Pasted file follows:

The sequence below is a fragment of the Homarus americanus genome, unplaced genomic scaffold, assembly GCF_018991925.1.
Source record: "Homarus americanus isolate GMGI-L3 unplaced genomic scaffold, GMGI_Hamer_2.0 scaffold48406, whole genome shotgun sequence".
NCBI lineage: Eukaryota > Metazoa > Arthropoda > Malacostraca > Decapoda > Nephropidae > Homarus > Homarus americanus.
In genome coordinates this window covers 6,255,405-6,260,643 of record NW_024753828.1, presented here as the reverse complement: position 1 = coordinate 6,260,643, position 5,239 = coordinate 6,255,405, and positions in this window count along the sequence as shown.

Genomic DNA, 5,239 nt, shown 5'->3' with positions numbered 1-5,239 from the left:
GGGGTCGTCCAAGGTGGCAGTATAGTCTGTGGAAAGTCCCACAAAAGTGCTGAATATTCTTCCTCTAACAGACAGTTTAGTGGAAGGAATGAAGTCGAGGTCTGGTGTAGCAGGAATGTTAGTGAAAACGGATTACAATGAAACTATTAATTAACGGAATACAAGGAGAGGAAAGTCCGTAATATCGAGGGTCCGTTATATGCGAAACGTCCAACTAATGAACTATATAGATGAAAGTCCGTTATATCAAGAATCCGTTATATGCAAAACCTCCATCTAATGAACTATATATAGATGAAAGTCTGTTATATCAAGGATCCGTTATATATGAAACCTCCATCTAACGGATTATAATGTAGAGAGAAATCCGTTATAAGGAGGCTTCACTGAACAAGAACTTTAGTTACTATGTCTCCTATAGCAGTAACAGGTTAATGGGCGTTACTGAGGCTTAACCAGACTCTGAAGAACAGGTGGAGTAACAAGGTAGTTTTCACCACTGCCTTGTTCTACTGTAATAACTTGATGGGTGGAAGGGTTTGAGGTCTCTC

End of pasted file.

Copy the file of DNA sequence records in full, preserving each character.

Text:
The sequence below is a fragment of the Homarus americanus genome, unplaced genomic scaffold, assembly GCF_018991925.1.
Source record: "Homarus americanus isolate GMGI-L3 unplaced genomic scaffold, GMGI_Hamer_2.0 scaffold48406, whole genome shotgun sequence".
NCBI lineage: Eukaryota > Metazoa > Arthropoda > Malacostraca > Decapoda > Nephropidae > Homarus > Homarus americanus.
In genome coordinates this window covers 6,255,405-6,260,643 of record NW_024753828.1, presented here as the reverse complement: position 1 = coordinate 6,260,643, position 5,239 = coordinate 6,255,405, and positions in this window count along the sequence as shown.

Genomic DNA, 5,239 nt, shown 5'->3' with positions numbered 1-5,239 from the left:
GGGGTCGTCCAAGGTGGCAGTATAGTCTGTGGAAAGTCCCACAAAAGTGCTGAATATTCTTCCTCTAACAGACAGTTTAGTGGAAGGAATGAAGTCGAGGTCTGGTGTAGCAGGAATGTTAGTGAAAACGGATTACAATGAAACTATTAATTAACGGAATACAAGGAGAGGAAAGTCCGTAATATCGAGGGTCCGTTATATGCGAAACGTCCAACTAATGAACTATATAGATGAAAGTCCGTTATATCAAGAATCCGTTATATGCAAAACCTCCATCTAATGAACTATATATAGATGAAAGTCTGTTATATCAAGGATCCGTTATATATGAAACCTCCATCTAACGGATTATAATGTAGAGAGAAATCCGTTATAAGGAGGCTTCACTGAACAAGAACTTTAGTTACTATGTCTCCTATAGCAGTAACAGGTTAATGGGCGTTACTGAGGCTTAACCAGACTCTGAAGAACAGGTGGAGTAACAAGGTAGTTTTCACCACTGCCTTGTTCTACTGTAATAACTTGATGGGTGGAAGGGTTTGAGGTCTCTC